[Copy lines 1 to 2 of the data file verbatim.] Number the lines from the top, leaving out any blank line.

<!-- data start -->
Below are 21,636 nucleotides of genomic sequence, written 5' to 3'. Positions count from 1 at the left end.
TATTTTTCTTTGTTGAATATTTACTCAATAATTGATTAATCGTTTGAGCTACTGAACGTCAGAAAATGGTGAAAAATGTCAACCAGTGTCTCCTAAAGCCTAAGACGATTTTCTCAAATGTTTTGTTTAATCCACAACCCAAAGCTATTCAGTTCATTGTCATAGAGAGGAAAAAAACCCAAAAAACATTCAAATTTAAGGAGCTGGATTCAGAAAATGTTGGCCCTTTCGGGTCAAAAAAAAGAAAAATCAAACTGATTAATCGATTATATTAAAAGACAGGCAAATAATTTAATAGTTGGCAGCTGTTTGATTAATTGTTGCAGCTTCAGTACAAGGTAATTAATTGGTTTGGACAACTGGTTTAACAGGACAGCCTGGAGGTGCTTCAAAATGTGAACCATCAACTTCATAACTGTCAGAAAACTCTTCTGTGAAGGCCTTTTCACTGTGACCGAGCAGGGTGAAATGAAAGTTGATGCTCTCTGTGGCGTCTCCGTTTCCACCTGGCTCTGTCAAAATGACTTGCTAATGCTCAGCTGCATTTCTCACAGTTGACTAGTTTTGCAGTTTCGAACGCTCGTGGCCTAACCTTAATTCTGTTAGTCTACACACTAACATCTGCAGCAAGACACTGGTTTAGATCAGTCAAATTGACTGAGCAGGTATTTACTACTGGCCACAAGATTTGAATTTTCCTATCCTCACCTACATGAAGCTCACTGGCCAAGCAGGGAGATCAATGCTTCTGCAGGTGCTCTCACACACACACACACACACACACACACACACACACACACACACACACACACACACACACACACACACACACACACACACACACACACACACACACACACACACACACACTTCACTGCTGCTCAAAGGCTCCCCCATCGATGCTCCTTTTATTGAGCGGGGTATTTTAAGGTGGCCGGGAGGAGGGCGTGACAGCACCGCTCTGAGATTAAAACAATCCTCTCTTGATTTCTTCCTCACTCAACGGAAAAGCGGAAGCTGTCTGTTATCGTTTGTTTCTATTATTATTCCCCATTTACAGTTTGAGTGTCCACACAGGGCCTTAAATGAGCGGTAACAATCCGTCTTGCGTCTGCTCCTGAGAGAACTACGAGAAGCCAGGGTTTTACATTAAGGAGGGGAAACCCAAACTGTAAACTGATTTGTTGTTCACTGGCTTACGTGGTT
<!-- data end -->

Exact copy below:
Below are 21,636 nucleotides of genomic sequence, written 5' to 3'. Positions count from 1 at the left end.
TATTTTTCTTTGTTGAATATTTACTCAATAATTGATTAATCGTTTGAGCTACTGAACGTCAGAAAATGGTGAAAAATGTCAACCAGTGTCTCCTAAAGCCTAAGACGATTTTCTCAAATGTTTTGTTTAATCCACAACCCAAAGCTATTCAGTTCATTGTCATAGAGAGGAAAAAAACCCAAAAAACATTCAAATTTAAGGAGCTGGATTCAGAAAATGTTGGCCCTTTCGGGTCAAAAAAAAGAAAAATCAAACTGATTAATCGATTATATTAAAAGACAGGCAAATAATTTAATAGTTGGCAGCTGTTTGATTAATTGTTGCAGCTTCAGTACAAGGTAATTAATTGGTTTGGACAACTGGTTTAACAGGACAGCCTGGAGGTGCTTCAAAATGTGAACCATCAACTTCATAACTGTCAGAAAACTCTTCTGTGAAGGCCTTTTCACTGTGACCGAGCAGGGTGAAATGAAAGTTGATGCTCTCTGTGGCGTCTCCGTTTCCACCTGGCTCTGTCAAAATGACTTGCTAATGCTCAGCTGCATTTCTCACAGTTGACTAGTTTTGCAGTTTCGAACGCTCGTGGCCTAACCTTAATTCTGTTAGTCTACACACTAACATCTGCAGCAAGACACTGGTTTAGATCAGTCAAATTGACTGAGCAGGTATTTACTACTGGCCACAAGATTTGAATTTTCCTATCCTCACCTACATGAAGCTCACTGGCCAAGCAGGGAGATCAATGCTTCTGCAGGTGCTCTCACACACACACACACACACACACACACACACACACACACACACACACACACACACACACACACACACACACACACACACACACACACACACACACACACACACACACACTTCACTGCTGCTCAAAGGCTCCCCCATCGATGCTCCTTTTATTGAGCGGGGTATTTTAAGGTGGCCGGGAGGAGGGCGTGACAGCACCGCTCTGAGATTAAAACAATCCTCTCTTGATTTCTTCCTCACTCAACGGAAAAGCGGAAGCTGTCTGTTATCGTTTGTTTCTATTATTATTCCCCATTTACAGTTTGAGTGTCCACACAGGGCCTTAAATGAGCGGTAACAATCCGTCTTGCGTCTGCTCCTGAGAGAACTACGAGAAGCCAGGGTTTTACATTAAGGAGGGGAAACCCAAACTGTAAACTGATTTGTTGTTCACTGGCTTACGTGGTT